Weaker Rupee Sparks Interest In Gulf-Based Investors; Mumbai, Bengaluru Most Preferred
Indians constitute a major part of the population in the United Arab Emirates (UAE) and while they live and work there, an investment back home is on the cards for most. As of now, the weak-rupee scenario is a further win-win situation for many in the UAE. Khaleej Times has reported that a survey conducted by the organisers of the Indian Property Show revealed that 42.34 per cent of these survey participants had declined finance to buy property. A few months ago, the percentage of people who denied loans to finance their purchase stood at 33.66. Certainly, more rupees per UAE dirhams may turn out to be promising for Gulf-based NRI buyers and the Indian real estate sector in India.
The survey reached out to 15,000 NRIs and prospective buyers and the results clearly indicated that there has been a notable increase in the number of homebuyers who wish to invest back home, up from 34.98 per cent to 40.87 per cent. The participants who took the survey are either those who are first time buyers or are looking to expand their portfolio in the Indian market.
Where are they looking to buy? Mumbai, Bengaluru and Chennai are the top three choices for NRI buyers, reports Khaleej Times. But that’s not all. Cochin and Hyderabad has climbed up the preference ladder while Pune, Delhi, Coimbatore and Goa are also options that NRIs consider.
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The good news is here as well. A majority of these homebuyers are looking at an investment in India expecting good returns. This comes as an encouragement for the market in India. A number of factors have contributed to this.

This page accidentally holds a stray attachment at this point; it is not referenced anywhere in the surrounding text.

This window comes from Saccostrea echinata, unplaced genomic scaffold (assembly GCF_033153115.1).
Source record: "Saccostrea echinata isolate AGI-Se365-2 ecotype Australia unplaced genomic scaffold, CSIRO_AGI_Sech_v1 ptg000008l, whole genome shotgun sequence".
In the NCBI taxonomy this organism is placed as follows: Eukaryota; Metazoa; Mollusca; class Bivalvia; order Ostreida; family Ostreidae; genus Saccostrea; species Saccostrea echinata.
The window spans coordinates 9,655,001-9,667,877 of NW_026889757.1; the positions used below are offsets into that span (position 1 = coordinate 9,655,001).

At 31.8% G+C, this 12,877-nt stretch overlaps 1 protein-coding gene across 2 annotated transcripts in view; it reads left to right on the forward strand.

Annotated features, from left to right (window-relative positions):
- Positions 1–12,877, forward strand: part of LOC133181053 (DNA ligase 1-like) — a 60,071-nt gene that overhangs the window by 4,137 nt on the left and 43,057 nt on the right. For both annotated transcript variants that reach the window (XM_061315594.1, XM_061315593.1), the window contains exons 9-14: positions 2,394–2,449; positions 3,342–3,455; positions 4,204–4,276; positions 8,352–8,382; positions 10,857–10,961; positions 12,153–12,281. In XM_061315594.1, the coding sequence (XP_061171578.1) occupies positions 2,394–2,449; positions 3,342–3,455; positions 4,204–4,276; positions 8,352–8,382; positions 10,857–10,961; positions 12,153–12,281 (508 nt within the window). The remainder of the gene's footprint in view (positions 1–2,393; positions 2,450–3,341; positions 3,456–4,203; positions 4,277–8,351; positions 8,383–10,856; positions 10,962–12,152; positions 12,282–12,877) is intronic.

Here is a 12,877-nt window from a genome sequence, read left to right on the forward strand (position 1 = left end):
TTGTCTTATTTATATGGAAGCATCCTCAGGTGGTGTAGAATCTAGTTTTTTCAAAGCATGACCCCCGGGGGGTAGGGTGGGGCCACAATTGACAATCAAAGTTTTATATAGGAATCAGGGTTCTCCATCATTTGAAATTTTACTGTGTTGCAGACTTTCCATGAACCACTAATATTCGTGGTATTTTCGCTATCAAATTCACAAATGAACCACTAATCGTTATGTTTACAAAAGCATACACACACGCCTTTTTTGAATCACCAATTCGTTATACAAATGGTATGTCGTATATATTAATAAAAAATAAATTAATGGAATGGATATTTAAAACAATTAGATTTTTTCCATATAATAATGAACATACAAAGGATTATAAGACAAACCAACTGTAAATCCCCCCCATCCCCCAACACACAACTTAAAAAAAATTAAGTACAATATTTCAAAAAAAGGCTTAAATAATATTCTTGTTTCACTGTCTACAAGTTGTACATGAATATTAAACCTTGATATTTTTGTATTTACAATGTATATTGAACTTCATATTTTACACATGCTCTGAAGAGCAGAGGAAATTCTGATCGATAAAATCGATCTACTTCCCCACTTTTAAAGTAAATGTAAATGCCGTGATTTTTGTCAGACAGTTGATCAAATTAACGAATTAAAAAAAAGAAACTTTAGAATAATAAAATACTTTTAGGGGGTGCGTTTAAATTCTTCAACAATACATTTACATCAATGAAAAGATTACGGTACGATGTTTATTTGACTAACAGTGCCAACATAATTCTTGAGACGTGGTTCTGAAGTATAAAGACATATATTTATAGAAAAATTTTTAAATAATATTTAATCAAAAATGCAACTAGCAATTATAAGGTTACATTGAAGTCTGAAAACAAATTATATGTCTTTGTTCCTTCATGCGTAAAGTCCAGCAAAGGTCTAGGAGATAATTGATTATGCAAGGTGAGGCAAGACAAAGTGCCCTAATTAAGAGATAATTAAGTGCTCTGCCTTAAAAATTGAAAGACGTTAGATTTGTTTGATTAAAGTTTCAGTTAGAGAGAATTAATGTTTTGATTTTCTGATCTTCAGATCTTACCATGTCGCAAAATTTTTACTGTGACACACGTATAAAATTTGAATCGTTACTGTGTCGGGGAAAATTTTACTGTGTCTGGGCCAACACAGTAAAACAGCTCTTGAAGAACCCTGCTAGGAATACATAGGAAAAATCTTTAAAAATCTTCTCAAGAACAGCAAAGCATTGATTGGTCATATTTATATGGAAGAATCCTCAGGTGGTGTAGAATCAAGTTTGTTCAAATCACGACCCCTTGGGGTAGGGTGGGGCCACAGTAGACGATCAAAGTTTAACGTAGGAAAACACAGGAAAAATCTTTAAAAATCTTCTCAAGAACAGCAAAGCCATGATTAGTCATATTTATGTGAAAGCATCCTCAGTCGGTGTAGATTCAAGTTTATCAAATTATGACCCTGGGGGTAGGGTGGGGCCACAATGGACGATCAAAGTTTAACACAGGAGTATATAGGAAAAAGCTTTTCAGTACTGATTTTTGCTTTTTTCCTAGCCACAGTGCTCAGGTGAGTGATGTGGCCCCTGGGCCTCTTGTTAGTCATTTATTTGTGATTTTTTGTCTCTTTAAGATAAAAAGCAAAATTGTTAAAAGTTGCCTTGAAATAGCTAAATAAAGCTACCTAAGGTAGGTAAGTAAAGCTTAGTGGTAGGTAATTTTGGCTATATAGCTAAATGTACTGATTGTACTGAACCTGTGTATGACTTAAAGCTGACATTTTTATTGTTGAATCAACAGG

The present government under the leadership of Prime Minister Modi has been viewed as NRI investor-friendly. Besides, the demonetisation move has been instrumental in instilling confidence in the NRI community. Even the implementation of the Real Estate Regulatory Act (RERA) has enhanced transparency in the system and further set the stage for successful NRI investment opportunity. Depreciating rupee in the recent times is also a key factor which has bolstered NRI investment.
By giving affordable housing an infrastructure status, the government has tried to further the cause of 'Housing For All'. It will ensure that approvals, land acquisition and funds for such housing would be taken up on priority. The move will help trigger a demand and sale cycle within the Indian market, lifting buyers' sentiments.
Technology boosts NRI investments
Technological tools such as google apps as well as virtual and augmented realities (VR/AR) play a crucial role in bridging the geographical gap and educating NRIs about the market dynamics in the country. Digital tools not only aid in property search but also facilitates in identifying, booking and purchasing properties.
Most property markets that have been on an NRI investor's radar have taken to augmented and virtual reality. This is helpful as it bridges the distance between a prospective buyer and the seller. It becomes easier to shortlist a property this way as a buyer needn't be present at the site for any kind of inspection. One can browse through the pool of stock available. This has made the process much simpler cutting down expenses on site visits or in the case of NRI's, trips to India that may or may not have culminated in an actual purchase. Besides, you save a lot of time and energy considering that a new house is just a click away.
Efforts by developer community and marketing agencies:
Indian real estate developers have a stronghold in UAE. Most of them regularly participate in global launch of Indian real estate projects in cities like Dubai, Abu Dhabi and Sharjah. Hence, developers in India who cater to NRI populace understand their tastes and preference for homes and amenities.
Growth of affordable housing
The 'Housing for All' initiative and infrastructure status to the affordable housing sector as announced in the Union Budget 2017 would be a lucrative opportunity for the investors in the Gulf. The government's new measure is likely to reduce cost for the developers, increase the housing supply and thus attract more NRI investments.
With inputs from Sneha Sharon Mammen